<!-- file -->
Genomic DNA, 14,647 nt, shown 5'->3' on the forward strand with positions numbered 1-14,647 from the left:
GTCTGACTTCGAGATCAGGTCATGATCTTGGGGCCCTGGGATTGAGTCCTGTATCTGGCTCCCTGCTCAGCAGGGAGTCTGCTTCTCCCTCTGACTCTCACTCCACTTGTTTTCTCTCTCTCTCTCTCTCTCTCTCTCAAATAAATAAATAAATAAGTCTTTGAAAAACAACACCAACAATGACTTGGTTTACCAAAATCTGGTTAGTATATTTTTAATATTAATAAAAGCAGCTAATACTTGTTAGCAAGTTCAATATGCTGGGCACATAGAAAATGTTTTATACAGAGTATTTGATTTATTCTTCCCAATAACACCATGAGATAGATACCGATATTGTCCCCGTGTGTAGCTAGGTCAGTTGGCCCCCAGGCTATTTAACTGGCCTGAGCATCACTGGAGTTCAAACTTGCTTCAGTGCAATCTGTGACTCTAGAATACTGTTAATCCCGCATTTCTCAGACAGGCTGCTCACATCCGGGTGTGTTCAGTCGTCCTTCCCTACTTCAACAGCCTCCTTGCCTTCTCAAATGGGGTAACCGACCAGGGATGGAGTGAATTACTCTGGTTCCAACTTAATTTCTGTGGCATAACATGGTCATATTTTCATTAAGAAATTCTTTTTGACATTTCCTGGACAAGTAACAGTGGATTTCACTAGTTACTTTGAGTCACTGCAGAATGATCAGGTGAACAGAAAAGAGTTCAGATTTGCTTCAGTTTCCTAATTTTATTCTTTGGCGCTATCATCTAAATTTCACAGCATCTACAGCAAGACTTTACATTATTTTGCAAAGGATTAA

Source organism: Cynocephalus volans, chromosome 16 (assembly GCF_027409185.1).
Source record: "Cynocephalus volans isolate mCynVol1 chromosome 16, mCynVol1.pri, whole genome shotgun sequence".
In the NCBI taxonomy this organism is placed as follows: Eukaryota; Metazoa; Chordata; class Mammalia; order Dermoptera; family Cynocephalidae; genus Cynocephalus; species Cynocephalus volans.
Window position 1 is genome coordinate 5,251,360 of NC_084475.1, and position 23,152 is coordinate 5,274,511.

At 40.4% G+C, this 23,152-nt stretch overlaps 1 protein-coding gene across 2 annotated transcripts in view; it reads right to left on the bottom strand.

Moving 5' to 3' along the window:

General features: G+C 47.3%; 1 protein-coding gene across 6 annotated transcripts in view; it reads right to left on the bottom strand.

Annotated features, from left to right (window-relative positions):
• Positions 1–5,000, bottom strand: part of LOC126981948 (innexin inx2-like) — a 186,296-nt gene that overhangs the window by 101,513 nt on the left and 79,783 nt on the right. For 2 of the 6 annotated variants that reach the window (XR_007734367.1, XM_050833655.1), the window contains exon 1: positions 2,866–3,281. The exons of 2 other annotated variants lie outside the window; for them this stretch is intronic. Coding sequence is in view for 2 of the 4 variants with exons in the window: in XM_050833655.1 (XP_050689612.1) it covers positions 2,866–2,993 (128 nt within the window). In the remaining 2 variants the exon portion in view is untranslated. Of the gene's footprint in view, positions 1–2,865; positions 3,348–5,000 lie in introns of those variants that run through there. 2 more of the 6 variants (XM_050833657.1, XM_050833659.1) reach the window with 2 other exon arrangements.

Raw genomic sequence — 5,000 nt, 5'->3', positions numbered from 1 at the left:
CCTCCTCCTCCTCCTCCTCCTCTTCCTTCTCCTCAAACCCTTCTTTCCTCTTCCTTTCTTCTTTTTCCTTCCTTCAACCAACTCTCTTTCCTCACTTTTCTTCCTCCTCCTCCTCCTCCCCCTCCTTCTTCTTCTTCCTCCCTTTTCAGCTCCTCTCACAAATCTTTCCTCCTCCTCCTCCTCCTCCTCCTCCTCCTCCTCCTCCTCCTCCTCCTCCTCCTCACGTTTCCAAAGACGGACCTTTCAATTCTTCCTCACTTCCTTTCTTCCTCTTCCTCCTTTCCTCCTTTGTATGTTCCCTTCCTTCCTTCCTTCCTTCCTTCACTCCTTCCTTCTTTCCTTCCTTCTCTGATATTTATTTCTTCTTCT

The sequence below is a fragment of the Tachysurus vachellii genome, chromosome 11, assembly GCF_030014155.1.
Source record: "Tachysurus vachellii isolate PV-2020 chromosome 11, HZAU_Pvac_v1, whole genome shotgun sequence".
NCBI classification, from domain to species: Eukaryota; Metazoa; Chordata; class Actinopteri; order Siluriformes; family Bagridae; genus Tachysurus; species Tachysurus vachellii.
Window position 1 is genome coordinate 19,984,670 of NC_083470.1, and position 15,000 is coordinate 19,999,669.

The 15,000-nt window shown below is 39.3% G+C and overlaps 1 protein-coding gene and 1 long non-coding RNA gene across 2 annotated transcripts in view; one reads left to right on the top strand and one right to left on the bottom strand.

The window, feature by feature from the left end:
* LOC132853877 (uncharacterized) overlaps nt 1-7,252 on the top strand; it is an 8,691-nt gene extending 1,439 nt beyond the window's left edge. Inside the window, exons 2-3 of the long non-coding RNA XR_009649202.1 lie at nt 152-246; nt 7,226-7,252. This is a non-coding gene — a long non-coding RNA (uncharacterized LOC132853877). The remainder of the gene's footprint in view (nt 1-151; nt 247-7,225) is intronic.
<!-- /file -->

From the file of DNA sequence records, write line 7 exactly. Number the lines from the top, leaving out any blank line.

At 40.4% G+C, this 23,152-nt stretch overlaps 1 protein-coding gene across 2 annotated transcripts in view; it reads right to left on the bottom strand.